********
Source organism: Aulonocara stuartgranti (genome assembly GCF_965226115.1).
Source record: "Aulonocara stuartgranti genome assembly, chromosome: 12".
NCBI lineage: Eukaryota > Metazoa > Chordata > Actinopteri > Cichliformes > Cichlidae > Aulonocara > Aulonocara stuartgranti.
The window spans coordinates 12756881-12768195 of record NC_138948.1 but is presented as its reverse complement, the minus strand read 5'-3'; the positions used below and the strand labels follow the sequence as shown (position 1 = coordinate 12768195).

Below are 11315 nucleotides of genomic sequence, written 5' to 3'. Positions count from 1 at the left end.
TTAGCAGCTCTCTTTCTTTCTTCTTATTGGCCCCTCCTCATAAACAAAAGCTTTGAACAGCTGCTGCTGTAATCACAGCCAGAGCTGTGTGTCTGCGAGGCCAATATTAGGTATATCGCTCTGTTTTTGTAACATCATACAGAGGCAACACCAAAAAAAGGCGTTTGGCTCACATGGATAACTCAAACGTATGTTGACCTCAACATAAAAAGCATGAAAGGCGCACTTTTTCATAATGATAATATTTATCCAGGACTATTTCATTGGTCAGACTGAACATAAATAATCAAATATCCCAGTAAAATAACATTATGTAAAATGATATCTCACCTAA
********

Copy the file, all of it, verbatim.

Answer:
Source organism: Aulonocara stuartgranti (genome assembly GCF_965226115.1).
Source record: "Aulonocara stuartgranti genome assembly, chromosome: 12".
NCBI lineage: Eukaryota > Metazoa > Chordata > Actinopteri > Cichliformes > Cichlidae > Aulonocara > Aulonocara stuartgranti.
The window spans coordinates 12756881-12768195 of record NC_138948.1 but is presented as its reverse complement, the minus strand read 5'-3'; the positions used below and the strand labels follow the sequence as shown (position 1 = coordinate 12768195).

Below are 11315 nucleotides of genomic sequence, written 5' to 3'. Positions count from 1 at the left end.
TTAGCAGCTCTCTTTCTTTCTTCTTATTGGCCCCTCCTCATAAACAAAAGCTTTGAACAGCTGCTGCTGTAATCACAGCCAGAGCTGTGTGTCTGCGAGGCCAATATTAGGTATATCGCTCTGTTTTTGTAACATCATACAGAGGCAACACCAAAAAAAGGCGTTTGGCTCACATGGATAACTCAAACGTATGTTGACCTCAACATAAAAAGCATGAAAGGCGCACTTTTTCATAATGATAATATTTATCCAGGACTATTTCATTGGTCAGACTGAACATAAATAATCAAATATCCCAGTAAAATAACATTATGTAAAATGATATCTCACCTAA